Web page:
The air strike triggered threats of revenge by militants and made it harder for the beleaguered Abbas to rescue a fragile truce. In the past, armed groups have fired homemade rockets at Israeli border towns in response, drawing Israeli reprisals that have been particularly harsh since the Israeli pullout from Gaza in September.
Even as tensions rose in Gaza, Israeli and Palestinian negotiators were to meet Tuesday to try to resolve remaining disputes over new security arrangements on the Gaza-Egypt border.
But Israeli Prime Minister Ariel Sharon opened the winter parliament session by warning that the Palestinians must wage a real war on terrorism, and if they don't Israel will, reports CBS News correspondent Robert Berger. "Israel will continue to defend itself and hit the perpetrators of terror," Sharon said.
He reportedly also told the visiting Italian foreign minister that he won't meet with Abbas again as long as Palestinian attacks on Israelis continue.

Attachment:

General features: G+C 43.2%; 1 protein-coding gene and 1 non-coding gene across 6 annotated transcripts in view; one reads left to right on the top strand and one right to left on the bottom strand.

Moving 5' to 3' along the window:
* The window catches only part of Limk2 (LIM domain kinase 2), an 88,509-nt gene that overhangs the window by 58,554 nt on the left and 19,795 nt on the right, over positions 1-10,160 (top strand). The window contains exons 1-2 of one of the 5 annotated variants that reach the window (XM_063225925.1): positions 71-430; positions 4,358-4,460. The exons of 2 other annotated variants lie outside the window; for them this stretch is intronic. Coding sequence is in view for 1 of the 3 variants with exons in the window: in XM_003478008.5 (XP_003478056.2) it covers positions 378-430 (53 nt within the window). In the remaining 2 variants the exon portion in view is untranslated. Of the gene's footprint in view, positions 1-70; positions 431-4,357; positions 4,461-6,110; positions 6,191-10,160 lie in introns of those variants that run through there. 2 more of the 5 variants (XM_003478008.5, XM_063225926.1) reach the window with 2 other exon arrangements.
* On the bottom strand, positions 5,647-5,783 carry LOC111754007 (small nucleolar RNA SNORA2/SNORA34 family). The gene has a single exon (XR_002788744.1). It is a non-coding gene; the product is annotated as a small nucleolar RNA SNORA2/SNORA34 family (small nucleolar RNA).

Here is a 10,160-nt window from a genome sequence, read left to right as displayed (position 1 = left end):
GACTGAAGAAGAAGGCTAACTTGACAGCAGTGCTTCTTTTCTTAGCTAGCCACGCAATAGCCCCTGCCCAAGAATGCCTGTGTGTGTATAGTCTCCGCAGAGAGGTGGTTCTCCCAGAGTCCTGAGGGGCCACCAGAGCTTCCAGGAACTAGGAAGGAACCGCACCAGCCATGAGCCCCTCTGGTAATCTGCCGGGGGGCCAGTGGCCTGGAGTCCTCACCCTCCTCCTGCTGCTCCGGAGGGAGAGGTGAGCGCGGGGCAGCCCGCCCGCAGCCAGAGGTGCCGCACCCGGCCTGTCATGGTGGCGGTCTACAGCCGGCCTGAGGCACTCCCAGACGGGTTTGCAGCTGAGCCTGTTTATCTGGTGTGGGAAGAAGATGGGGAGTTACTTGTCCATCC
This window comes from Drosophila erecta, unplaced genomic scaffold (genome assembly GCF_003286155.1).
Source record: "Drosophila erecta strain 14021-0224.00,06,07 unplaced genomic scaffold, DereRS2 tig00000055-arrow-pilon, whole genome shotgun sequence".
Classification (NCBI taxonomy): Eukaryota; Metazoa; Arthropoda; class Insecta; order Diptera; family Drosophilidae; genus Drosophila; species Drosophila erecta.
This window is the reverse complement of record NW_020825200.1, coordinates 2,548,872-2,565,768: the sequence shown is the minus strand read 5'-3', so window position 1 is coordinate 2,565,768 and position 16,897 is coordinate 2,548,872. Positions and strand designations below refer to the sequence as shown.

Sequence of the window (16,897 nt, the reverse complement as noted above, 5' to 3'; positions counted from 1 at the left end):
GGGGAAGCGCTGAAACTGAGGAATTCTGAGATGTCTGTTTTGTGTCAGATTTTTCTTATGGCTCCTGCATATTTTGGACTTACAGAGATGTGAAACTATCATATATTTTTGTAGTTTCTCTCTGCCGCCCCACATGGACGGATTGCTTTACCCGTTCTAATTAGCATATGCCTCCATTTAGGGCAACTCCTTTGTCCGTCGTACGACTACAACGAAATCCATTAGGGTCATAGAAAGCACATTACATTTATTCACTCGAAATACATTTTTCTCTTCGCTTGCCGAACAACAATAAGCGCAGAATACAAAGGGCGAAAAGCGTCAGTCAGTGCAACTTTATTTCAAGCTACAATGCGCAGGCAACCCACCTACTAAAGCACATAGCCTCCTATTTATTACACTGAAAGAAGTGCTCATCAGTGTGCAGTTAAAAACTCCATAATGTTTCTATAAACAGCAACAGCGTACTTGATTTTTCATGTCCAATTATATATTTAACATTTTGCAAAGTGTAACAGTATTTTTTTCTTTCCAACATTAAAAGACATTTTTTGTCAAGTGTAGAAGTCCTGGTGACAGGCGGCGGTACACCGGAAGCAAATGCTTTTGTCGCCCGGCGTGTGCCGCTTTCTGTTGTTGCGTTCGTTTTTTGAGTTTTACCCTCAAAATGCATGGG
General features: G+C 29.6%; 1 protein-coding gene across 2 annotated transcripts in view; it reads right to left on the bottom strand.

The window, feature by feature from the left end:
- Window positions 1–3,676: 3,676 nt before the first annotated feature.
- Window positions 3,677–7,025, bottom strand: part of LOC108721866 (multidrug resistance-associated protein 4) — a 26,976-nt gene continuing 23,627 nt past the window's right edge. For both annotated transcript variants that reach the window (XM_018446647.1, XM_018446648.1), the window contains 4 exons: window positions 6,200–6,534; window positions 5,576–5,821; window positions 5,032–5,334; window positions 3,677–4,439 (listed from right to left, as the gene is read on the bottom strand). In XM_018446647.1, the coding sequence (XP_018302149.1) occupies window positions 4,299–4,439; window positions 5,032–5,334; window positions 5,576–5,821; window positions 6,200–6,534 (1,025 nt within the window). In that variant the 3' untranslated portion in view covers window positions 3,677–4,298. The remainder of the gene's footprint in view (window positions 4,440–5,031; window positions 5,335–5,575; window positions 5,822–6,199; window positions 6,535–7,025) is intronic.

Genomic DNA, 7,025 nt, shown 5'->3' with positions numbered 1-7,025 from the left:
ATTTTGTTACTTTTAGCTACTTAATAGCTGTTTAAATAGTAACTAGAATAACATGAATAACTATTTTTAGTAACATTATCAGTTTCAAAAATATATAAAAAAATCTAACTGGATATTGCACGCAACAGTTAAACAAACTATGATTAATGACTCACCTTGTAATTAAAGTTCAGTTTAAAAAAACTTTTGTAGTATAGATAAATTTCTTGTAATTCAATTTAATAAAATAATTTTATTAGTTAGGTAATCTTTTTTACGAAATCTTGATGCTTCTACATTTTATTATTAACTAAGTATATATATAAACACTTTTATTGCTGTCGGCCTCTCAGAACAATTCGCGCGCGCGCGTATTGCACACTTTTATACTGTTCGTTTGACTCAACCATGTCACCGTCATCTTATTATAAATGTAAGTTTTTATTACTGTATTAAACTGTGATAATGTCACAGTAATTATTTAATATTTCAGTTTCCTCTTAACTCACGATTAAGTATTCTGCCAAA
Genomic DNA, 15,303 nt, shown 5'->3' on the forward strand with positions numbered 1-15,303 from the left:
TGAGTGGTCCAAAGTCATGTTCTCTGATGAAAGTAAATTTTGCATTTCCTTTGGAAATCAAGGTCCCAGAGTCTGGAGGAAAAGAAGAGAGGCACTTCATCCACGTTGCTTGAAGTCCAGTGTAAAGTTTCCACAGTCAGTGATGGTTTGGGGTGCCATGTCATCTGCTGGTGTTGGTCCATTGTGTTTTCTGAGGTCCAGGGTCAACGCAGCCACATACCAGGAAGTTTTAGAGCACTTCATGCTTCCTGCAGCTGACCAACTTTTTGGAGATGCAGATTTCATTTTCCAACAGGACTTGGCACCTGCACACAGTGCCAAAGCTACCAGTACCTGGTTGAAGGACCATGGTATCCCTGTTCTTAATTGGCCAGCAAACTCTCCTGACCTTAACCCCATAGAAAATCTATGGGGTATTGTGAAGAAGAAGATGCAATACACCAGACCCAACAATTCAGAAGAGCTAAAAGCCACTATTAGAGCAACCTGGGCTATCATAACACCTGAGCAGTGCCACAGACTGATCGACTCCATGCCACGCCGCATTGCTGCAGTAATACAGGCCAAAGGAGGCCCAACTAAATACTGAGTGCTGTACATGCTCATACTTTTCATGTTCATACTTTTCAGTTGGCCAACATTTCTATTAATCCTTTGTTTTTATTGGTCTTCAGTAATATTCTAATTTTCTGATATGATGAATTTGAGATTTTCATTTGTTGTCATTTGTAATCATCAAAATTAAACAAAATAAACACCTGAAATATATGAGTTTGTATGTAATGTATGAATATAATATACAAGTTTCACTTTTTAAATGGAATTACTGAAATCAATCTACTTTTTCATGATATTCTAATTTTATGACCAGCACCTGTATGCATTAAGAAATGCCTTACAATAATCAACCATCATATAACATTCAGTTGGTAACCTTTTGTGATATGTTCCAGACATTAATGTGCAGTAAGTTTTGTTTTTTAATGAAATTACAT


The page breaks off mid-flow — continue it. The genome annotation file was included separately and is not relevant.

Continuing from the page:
Earlier Tuesday, Israeli Cabinet ministers approved the deployment of European inspectors at the border, a breakthrough after weeks of slow-moving talks and a major step toward giving the Palestinians freedom of movement without Israeli controls for the first time in four decades.
In other developments:
In Tuesday's airstrike, missiles slammed into a car carrying two top fugitives — Hassan Madhoun of the Al Aqsa Martyrs' Brigades and Fawzi Abu Kara of Hamas. The car was driving on a main north-south road next to the Jebaliya refugee camp when it was hit, and was turned into a twisted ball of metal scraps.
Just minutes earlier, Abbas' convoy had traveled on the road on his way to Gaza City, Abbas' bodyguards said.
Madhoun was involved in rocket attacks on Israel, serving as a coordinator with other militant groups, including Hamas and Islamic Jihad, Israeli officials said. Madhoun also helped plan three bombing attacks that killed 20 Israelis since 2004, including a blast in Israel's Ashdod port, the army said.